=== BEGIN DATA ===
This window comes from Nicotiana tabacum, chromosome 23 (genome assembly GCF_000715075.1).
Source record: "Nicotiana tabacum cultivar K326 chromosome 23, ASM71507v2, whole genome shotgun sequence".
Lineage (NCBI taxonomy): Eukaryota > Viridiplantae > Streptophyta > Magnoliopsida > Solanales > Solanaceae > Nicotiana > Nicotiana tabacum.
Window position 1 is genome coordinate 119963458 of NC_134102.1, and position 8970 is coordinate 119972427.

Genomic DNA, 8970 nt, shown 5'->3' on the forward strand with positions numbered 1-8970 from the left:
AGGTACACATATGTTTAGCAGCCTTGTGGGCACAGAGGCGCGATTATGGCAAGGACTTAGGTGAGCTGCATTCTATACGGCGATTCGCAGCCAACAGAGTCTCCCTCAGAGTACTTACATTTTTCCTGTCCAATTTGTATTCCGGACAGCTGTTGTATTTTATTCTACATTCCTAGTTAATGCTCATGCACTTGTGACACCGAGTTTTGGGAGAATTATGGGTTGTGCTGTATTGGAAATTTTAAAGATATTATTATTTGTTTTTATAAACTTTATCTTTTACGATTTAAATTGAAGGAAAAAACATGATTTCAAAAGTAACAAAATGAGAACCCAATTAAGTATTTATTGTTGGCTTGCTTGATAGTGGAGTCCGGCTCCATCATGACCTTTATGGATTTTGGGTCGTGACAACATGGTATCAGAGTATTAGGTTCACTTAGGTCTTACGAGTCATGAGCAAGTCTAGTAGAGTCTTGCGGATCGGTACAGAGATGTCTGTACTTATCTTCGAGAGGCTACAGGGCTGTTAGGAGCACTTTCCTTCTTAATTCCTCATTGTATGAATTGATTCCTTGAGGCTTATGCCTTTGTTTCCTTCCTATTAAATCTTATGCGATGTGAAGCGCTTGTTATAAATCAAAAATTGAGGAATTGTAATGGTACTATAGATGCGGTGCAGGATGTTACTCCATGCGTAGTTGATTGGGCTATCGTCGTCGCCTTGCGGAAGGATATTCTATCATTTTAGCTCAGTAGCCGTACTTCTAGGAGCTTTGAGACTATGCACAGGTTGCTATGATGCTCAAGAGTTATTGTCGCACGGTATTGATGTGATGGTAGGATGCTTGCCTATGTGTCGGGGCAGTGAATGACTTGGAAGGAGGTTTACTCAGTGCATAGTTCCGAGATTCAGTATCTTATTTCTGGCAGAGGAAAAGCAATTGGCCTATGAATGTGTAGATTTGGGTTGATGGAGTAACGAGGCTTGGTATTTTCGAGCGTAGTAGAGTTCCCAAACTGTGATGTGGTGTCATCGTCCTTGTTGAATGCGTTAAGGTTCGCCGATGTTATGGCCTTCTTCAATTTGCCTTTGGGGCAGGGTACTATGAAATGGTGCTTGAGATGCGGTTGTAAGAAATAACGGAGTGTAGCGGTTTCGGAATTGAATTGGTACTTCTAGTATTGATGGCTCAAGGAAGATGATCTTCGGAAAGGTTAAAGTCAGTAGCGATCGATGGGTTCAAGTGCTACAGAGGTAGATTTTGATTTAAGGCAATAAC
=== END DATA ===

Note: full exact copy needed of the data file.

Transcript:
This window comes from Nicotiana tabacum, chromosome 23 (genome assembly GCF_000715075.1).
Source record: "Nicotiana tabacum cultivar K326 chromosome 23, ASM71507v2, whole genome shotgun sequence".
Lineage (NCBI taxonomy): Eukaryota > Viridiplantae > Streptophyta > Magnoliopsida > Solanales > Solanaceae > Nicotiana > Nicotiana tabacum.
Window position 1 is genome coordinate 119963458 of NC_134102.1, and position 8970 is coordinate 119972427.

Genomic DNA, 8970 nt, shown 5'->3' on the forward strand with positions numbered 1-8970 from the left:
AGGTACACATATGTTTAGCAGCCTTGTGGGCACAGAGGCGCGATTATGGCAAGGACTTAGGTGAGCTGCATTCTATACGGCGATTCGCAGCCAACAGAGTCTCCCTCAGAGTACTTACATTTTTCCTGTCCAATTTGTATTCCGGACAGCTGTTGTATTTTATTCTACATTCCTAGTTAATGCTCATGCACTTGTGACACCGAGTTTTGGGAGAATTATGGGTTGTGCTGTATTGGAAATTTTAAAGATATTATTATTTGTTTTTATAAACTTTATCTTTTACGATTTAAATTGAAGGAAAAAACATGATTTCAAAAGTAACAAAATGAGAACCCAATTAAGTATTTATTGTTGGCTTGCTTGATAGTGGAGTCCGGCTCCATCATGACCTTTATGGATTTTGGGTCGTGACAACATGGTATCAGAGTATTAGGTTCACTTAGGTCTTACGAGTCATGAGCAAGTCTAGTAGAGTCTTGCGGATCGGTACAGAGATGTCTGTACTTATCTTCGAGAGGCTACAGGGCTGTTAGGAGCACTTTCCTTCTTAATTCCTCATTGTATGAATTGATTCCTTGAGGCTTATGCCTTTGTTTCCTTCCTATTAAATCTTATGCGATGTGAAGCGCTTGTTATAAATCAAAAATTGAGGAATTGTAATGGTACTATAGATGCGGTGCAGGATGTTACTCCATGCGTAGTTGATTGGGCTATCGTCGTCGCCTTGCGGAAGGATATTCTATCATTTTAGCTCAGTAGCCGTACTTCTAGGAGCTTTGAGACTATGCACAGGTTGCTATGATGCTCAAGAGTTATTGTCGCACGGTATTGATGTGATGGTAGGATGCTTGCCTATGTGTCGGGGCAGTGAATGACTTGGAAGGAGGTTTACTCAGTGCATAGTTCCGAGATTCAGTATCTTATTTCTGGCAGAGGAAAAGCAATTGGCCTATGAATGTGTAGATTTGGGTTGATGGAGTAACGAGGCTTGGTATTTTCGAGCGTAGTAGAGTTCCCAAACTGTGATGTGGTGTCATCGTCCTTGTTGAATGCGTTAAGGTTCGCCGATGTTATGGCCTTCTTCAATTTGCCTTTGGGGCAGGGTACTATGAAATGGTGCTTGAGATGCGGTTGTAAGAAATAACGGAGTGTAGCGGTTTCGGAATTGAATTGGTACTTCTAGTATTGATGGCTCAAGGAAGATGATCTTCGGAAAGGTTAAAGTCAGTAGCGATCGATGGGTTCAAGTGCTACAGAGGTAGATTTTGATTTAAGGCAATAAC